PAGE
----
April 30, 2001
|Pikes Peak postcard from the 1930s|
There are nearly two dozen places in the United States that are officially named Devils Punchbowl. You will not, however, find a single apostrophe in any of those names. Although placenamers may have thought the devil possessed these places, the United States Board on Geographic Names has determined otherwise. Since 1890, the Board on Geographic Names has discouraged the possessiveness of places by not allowing the genitive apostrophe and the “s”. In fact, the Board has actually removed the apostrophe from geographic names for natural features although they allowed the “s” to remain. Five natural features have been able to keep their apostrophe thanks to official decisions of the Board: Martha’s Vineyard in Massachusetts, Ike’s Point in New Jersey, John E’s Pond in Rhode Island, Carlos Elmer’s Joshua View in Arizona, and Clark’s Mountain in Oregon.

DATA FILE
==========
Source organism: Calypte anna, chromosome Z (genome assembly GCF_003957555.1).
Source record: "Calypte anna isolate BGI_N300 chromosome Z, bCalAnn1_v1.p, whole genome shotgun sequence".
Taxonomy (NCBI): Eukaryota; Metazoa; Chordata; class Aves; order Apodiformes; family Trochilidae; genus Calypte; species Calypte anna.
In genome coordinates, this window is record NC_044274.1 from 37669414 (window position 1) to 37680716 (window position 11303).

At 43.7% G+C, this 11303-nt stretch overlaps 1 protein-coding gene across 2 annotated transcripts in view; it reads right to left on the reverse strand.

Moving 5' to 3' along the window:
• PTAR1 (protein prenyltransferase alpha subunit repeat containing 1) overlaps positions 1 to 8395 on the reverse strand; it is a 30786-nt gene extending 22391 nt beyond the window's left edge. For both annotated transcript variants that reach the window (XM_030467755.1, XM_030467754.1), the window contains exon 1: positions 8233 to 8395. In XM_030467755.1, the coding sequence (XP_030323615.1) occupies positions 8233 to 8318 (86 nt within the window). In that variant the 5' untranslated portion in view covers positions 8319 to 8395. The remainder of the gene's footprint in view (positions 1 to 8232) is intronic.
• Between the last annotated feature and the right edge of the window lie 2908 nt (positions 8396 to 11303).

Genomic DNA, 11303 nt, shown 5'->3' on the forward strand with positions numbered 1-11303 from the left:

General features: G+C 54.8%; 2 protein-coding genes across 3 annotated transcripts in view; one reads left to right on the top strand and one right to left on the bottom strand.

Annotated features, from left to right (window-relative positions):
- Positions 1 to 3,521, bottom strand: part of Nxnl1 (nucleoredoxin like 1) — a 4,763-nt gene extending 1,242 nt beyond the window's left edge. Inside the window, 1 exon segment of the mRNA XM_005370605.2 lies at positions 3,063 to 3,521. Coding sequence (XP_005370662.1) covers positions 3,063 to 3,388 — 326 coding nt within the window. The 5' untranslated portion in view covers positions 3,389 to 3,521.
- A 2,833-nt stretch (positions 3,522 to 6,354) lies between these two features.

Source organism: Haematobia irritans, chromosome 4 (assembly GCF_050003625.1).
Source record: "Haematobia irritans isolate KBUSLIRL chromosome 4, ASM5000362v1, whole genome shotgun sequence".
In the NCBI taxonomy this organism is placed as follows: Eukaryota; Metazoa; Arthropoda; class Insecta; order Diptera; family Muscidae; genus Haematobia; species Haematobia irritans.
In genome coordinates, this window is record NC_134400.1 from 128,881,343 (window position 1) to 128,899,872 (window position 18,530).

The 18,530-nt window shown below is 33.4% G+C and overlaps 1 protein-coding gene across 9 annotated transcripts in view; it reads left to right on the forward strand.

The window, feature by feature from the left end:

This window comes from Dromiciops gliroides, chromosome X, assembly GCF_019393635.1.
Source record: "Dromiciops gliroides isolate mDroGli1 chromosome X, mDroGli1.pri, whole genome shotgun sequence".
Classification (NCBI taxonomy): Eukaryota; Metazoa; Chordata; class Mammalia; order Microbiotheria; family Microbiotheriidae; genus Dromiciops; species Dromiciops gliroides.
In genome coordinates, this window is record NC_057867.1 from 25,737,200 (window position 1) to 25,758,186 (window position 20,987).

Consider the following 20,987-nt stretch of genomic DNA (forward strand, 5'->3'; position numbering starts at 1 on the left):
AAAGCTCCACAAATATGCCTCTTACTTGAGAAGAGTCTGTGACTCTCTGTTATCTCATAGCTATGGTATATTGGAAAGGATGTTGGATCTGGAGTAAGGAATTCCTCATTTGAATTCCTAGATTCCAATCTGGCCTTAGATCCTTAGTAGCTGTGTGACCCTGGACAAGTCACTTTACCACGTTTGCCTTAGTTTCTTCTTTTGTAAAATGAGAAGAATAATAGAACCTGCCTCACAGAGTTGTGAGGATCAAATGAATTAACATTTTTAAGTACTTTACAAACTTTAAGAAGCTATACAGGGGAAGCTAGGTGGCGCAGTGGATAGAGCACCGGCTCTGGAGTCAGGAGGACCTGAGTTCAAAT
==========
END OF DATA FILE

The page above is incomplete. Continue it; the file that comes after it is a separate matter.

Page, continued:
|The summit of Pikes Peak in 2001|
Fourteen years after Pike attempted to climb the summit, a trio of adventurers reached the top in the summer of 1820 and the pursuit for a name of the now-conquered peak began. In 1835 the mountain was being referred to as Pike’s Peak, and this name was solidified with the popular 19th century saying “Pike’s Peak or Bust!” However, Pike’s possession of the name of the mountain was soon to be diluted. By 1901 maps of the area clearly stated Pikes Peak without the apostrophe as shown on the United States Geological Survey Reconnaissance Map for the Pikes Peak Quadrangle. For the past century the mountain has been officially known as Pikes Peak, but Pike’s Peak still pops up every once in awhile from people who still want to claim the peak for Zebulon Pike such as the owners of the Savory Spice Shop and their Pike’s Peak Butcher’s Rub.
Board on Geographic Names - FAQs on Domestic Names
Colorado Springs - Pikes Peak, America's Mountain